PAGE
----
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Conference puts young workforce skills on display

Another opportunity to address future workforce needs comes to Madison with the 45th SkillsUSA State Leadership and Skills Conference.

By now, we might all be tired of hearing about and dealing with the shortage of skilled workers and the difficulty Wisconsin employers have in finding qualified employees, but there are plenty of things being done about it outside of the executive suite.

Case in point is the 45th annual SkillsUSA State Conference, which is expected to draw roughly 1,600 middle and high school students to the Alliant Energy Center on Tuesday, April 24 and Wednesday, April 25. Designed to help build and maintain a skilled workforce for Wisconsin, the conference includes skills competitions that give the workers of the future a chance to strut their stuff

The conference also draws teachers and industry representatives from throughout the state, and a number of employers have booths as they try to establish relationships with and recruit young workers.

Brent Kindred, executive director of the nonprofit Wisconsin SkillsUSA, explains why employers would find value in the conference. “Employers need to see tomorrow’s workforce in action today and support these students,” Kindred states. “Attending will allow employers to meet students in skilled and technical trades career pathways to start to establish relationships with these students. 

“It is very difficult to explain a conference with 1,700 middle and high school competitors in almost 80 competitions — you truly have to see it for yourself,” he adds.

No kidding around

SkillsUSA serves high school and college students who are preparing for careers in trade, technical, and skilled-service occupations.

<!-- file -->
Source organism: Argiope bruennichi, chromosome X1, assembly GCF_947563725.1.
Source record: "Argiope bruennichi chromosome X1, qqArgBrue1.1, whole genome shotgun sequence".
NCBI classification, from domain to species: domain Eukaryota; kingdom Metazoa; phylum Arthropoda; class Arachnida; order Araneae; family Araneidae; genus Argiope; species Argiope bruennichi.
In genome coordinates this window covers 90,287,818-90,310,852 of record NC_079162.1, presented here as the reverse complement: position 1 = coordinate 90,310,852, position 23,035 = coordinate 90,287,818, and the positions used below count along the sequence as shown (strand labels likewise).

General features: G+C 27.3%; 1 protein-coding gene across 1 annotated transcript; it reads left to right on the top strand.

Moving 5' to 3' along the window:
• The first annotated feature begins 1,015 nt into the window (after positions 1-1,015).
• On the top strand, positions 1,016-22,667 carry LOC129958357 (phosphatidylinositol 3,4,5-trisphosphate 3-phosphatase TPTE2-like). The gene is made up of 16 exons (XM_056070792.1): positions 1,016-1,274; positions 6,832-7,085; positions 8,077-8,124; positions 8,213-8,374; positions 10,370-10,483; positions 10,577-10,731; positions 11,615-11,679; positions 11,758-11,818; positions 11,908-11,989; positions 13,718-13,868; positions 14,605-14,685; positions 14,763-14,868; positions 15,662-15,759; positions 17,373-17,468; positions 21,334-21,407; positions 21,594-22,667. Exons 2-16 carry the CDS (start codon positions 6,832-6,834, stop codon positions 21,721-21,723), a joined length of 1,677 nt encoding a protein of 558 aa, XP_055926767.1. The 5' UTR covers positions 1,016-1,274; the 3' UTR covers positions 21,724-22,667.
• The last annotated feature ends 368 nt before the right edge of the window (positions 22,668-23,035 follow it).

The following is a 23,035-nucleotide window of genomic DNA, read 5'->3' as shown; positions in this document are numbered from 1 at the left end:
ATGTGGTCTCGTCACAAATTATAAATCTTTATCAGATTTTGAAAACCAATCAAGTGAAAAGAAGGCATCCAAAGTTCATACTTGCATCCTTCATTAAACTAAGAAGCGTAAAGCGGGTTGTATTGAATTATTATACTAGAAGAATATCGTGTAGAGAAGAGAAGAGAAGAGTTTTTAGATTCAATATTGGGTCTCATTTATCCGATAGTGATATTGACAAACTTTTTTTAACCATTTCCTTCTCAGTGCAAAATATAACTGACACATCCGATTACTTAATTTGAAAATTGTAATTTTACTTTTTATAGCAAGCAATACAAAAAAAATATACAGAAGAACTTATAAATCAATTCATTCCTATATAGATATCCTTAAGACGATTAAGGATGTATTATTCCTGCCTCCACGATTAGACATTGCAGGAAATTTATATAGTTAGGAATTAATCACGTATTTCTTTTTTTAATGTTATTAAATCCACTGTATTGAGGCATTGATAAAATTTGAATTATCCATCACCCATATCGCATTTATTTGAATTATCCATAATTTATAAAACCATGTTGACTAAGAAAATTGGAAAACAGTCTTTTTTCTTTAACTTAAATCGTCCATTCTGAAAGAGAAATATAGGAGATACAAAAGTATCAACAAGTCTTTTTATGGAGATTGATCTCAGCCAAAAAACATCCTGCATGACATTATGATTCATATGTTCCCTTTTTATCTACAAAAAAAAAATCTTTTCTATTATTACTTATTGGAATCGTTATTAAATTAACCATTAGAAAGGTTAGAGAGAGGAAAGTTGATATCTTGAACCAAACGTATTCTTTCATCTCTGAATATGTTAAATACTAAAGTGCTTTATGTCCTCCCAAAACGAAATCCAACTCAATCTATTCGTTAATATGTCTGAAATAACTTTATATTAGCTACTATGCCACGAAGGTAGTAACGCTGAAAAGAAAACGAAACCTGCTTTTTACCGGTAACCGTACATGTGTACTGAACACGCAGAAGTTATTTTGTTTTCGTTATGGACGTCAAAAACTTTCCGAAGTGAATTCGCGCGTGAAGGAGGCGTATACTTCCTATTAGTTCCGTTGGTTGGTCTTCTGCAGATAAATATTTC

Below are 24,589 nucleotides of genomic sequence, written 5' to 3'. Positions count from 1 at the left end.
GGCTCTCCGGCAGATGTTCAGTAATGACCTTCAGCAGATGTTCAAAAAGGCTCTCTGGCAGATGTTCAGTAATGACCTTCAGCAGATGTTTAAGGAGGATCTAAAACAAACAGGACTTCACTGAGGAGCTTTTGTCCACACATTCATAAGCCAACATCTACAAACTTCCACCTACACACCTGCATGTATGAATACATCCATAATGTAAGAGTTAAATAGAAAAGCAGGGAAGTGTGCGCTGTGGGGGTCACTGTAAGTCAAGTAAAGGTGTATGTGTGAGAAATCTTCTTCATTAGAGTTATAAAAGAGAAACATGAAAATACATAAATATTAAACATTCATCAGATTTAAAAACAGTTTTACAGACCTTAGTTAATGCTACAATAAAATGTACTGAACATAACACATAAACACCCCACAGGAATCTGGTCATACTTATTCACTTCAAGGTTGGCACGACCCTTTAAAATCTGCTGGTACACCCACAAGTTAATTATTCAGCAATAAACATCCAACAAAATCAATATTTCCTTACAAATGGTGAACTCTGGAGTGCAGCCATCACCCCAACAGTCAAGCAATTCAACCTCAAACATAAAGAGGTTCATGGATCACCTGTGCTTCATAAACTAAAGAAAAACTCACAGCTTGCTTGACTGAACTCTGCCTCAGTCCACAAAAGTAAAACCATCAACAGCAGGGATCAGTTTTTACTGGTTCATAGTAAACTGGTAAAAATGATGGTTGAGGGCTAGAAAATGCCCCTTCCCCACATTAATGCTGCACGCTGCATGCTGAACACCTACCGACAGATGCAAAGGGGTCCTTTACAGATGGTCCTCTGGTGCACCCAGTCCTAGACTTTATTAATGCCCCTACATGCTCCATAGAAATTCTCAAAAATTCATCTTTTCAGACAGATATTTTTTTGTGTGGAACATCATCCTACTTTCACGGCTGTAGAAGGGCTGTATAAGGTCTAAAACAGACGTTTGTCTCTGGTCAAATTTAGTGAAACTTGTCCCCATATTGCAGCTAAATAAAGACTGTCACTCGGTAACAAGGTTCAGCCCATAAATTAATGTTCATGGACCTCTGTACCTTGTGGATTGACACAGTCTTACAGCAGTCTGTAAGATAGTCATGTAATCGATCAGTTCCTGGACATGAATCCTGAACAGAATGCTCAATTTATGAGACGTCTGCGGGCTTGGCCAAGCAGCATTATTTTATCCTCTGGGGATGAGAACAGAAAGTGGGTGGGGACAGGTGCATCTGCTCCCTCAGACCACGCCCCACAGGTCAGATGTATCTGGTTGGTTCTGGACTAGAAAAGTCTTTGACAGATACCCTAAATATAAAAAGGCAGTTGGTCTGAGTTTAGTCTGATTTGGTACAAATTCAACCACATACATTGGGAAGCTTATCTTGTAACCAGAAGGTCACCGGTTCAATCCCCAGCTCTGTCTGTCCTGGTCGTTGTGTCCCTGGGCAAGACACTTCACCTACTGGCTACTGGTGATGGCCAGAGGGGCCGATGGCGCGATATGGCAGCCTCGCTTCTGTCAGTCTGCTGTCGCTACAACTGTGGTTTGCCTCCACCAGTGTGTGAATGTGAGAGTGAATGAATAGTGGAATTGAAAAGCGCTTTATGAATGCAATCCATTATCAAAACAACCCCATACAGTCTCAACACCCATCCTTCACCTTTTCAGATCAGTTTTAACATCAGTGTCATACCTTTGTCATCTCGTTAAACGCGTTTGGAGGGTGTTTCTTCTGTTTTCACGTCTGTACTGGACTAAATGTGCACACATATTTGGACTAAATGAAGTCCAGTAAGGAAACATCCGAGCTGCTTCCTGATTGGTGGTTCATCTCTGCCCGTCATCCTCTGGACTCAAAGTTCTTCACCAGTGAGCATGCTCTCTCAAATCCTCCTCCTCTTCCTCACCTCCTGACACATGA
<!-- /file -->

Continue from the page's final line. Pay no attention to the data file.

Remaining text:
During the conference, competitions (including team contests) will be conducted for a wide range of skill sets, including the new category of computer programming. Architectural drafting/CAD, automotive service technology, the culinary arts, robotics and automation, and welding also are among the dozens of competitive areas in which students will put their skills to the test.

Two Oregon High School students, junior Carson Keisling and senior David Craig, will attend the conference to demonstrate what robots can do. They have built a robot named “Scootor” and will participate in urban search and rescue, a robotics competition where they remotely direct "the bot" through an obstacle course where it has to pick up different objects.

They hope to make an impression on the employers in attendance by controlling Scootor from a separate room. Scootor's operating system is micro controller that must be programed with a certain set of codes so that people can remotely control the robot with a wireless signal.

Both students are interested in making robotics part of their future careers, but first Carson will study industrial technology management at the University of Wisconsin–Platteville and David plans to attend Madison College to study electrical engineering and take part in an engineering focused transfer program to UW–Platteville.

“I want to go into industrial manufacturing technology,” Keisling notes, “and it’s a job field where a lot of companies are starting to implement robotics into their product design and the manufacturing of products. I’ve toured a couple of businesses that have implemented automation into their manufacturing of goods, and I feel like in future years it will become more popular.”

Their widespread adoption is more likely if the labor shortage continues, and while Craig will study electrical engineering, his career interests are similar to Keisling’s. “I’m going into electrical engineering, but if I could have robotics be part of my future job, I’d definitely go for that because I’ve been involved in robotics for close to two years now,” he says. “I feel like I’m relatively experienced in it and I like doing it.”

The conference will begin with an opening ceremony scheduled for 1 p.m. on April 24, during which time Wisconsin State Superintendent of Public Instruction Tony Evers, a candidate for governor, is scheduled to speak.

Competitions will commence on April 25 at 7 a.m. and conclude at 3 p.m., and an award ceremony will be held at 6 p.m.

Admission to the SkillsUSA Wisconsin State Leadership and Skills Conference is free and open to the public.

For more information on the SkillsUSA Wisconsin State Leadership and Skills Conference, visit or call (608) 266-2683.

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